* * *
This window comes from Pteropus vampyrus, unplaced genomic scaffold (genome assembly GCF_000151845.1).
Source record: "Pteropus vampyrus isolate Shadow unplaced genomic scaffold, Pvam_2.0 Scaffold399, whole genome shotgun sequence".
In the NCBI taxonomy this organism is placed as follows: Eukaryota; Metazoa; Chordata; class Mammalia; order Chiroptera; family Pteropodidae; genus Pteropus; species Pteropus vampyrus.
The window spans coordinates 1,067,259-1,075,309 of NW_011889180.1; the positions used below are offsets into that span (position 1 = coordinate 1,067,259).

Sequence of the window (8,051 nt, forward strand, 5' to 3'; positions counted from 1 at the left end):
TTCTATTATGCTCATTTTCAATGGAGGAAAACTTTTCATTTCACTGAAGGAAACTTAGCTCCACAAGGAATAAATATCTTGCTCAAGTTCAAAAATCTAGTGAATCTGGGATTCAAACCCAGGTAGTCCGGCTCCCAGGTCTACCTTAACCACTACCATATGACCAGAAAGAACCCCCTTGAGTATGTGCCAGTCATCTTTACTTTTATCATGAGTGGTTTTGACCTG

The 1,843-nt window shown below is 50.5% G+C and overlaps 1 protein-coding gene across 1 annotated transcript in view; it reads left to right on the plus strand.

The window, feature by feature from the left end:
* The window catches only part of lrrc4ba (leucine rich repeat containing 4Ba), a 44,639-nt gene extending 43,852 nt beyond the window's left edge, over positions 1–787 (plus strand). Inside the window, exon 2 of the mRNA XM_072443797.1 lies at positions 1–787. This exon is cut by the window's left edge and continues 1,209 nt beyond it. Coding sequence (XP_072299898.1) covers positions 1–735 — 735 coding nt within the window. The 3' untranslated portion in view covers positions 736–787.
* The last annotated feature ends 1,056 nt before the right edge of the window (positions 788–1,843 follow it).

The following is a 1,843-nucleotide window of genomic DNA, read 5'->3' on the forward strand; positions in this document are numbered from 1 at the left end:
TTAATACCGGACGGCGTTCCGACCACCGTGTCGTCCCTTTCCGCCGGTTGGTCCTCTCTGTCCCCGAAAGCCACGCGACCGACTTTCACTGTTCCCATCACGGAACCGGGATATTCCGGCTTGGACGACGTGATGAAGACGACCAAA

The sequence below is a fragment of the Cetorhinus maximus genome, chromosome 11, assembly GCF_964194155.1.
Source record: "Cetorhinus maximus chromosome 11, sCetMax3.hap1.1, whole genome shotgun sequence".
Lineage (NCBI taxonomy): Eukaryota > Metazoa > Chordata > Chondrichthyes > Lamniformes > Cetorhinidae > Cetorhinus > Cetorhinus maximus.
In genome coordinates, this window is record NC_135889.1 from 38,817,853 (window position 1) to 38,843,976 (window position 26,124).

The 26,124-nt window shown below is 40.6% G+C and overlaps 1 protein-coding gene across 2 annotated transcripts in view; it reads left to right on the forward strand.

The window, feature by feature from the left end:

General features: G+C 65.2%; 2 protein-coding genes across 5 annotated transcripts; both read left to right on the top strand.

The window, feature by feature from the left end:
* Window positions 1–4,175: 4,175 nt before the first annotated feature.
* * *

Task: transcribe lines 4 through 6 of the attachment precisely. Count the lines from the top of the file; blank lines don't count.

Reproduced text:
The window spans coordinates 1,067,259-1,075,309 of NW_011889180.1; the positions used below are offsets into that span (position 1 = coordinate 1,067,259).

Sequence of the window (8,051 nt, forward strand, 5' to 3'; positions counted from 1 at the left end):
TTCTATTATGCTCATTTTCAATGGAGGAAAACTTTTCATTTCACTGAAGGAAACTTAGCTCCACAAGGAATAAATATCTTGCTCAAGTTCAAAAATCTAGTGAATCTGGGATTCAAACCCAGGTAGTCCGGCTCCCAGGTCTACCTTAACCACTACCATATGACCAGAAAGAACCCCCTTGAGTATGTGCCAGTCATCTTTACTTTTATCATGAGTGGTTTTGACCTG